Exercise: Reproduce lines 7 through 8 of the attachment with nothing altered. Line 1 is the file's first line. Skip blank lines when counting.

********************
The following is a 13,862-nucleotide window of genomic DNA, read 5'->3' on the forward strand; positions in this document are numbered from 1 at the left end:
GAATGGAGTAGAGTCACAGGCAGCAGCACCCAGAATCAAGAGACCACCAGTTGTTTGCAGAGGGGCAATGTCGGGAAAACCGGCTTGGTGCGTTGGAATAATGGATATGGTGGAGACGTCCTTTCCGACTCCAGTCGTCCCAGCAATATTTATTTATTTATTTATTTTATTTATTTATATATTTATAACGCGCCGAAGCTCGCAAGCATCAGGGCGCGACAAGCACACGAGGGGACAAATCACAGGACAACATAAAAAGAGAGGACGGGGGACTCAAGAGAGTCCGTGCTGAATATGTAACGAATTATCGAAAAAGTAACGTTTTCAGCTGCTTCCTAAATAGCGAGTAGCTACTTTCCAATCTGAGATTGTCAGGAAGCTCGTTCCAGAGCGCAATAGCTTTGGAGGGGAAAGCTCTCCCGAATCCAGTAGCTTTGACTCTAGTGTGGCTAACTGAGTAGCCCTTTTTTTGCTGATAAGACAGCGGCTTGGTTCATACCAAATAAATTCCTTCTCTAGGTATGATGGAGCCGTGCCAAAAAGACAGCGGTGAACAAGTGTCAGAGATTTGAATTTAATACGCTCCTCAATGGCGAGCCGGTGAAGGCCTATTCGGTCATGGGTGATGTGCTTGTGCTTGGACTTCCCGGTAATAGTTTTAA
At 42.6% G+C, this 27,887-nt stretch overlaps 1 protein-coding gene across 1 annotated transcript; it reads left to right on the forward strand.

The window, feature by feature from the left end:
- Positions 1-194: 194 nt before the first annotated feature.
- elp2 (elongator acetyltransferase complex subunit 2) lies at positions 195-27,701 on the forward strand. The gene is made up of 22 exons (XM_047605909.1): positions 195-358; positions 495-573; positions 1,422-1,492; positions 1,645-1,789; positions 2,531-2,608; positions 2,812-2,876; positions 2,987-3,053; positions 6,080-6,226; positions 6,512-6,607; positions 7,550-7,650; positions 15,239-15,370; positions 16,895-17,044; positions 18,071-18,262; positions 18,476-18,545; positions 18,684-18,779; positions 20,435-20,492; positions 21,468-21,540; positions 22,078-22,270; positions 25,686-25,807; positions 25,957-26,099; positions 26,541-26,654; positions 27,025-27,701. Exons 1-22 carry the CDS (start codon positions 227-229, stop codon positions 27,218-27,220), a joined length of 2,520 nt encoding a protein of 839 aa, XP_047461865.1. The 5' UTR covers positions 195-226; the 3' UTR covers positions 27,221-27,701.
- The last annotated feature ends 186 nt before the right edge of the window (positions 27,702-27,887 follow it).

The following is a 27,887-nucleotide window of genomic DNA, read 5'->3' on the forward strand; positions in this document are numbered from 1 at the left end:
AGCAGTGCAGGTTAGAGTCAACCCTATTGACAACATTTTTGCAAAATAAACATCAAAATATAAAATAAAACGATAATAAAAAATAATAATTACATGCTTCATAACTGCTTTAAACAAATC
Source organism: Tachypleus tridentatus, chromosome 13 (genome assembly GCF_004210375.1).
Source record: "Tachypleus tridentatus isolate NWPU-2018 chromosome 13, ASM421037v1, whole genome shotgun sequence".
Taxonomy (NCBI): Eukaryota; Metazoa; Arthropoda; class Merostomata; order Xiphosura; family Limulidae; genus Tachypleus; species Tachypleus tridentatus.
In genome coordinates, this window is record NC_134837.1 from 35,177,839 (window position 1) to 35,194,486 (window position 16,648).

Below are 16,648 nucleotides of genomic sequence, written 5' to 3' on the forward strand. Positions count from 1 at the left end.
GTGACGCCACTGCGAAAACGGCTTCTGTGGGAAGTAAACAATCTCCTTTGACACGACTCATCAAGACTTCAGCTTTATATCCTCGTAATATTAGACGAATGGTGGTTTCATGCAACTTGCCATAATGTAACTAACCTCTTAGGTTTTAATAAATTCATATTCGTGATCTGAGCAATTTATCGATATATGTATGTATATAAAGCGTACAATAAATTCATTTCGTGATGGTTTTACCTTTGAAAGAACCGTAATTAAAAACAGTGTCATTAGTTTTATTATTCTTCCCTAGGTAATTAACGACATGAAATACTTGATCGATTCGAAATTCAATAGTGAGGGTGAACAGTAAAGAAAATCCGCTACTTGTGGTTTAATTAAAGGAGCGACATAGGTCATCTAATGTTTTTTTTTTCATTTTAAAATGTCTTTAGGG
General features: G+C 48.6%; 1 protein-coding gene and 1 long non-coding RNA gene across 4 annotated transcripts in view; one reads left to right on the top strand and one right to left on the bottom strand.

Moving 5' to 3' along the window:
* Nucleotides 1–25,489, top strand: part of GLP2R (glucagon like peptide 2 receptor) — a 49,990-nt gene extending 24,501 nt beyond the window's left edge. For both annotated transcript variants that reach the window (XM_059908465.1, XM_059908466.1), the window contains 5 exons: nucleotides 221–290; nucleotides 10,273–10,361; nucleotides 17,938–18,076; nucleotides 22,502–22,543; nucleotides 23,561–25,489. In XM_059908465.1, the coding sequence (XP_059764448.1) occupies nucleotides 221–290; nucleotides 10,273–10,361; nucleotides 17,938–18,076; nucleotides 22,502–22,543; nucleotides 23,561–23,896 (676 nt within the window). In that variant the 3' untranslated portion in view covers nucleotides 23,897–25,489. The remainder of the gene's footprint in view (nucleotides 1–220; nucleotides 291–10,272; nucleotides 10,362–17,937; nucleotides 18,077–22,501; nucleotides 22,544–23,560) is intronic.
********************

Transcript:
- The last annotated feature ends 186 nt before the right edge of the window (positions 27,702-27,887 follow it).

The following is a 27,887-nucleotide window of genomic DNA, read 5'->3' on the forward strand; positions in this document are numbered from 1 at the left end: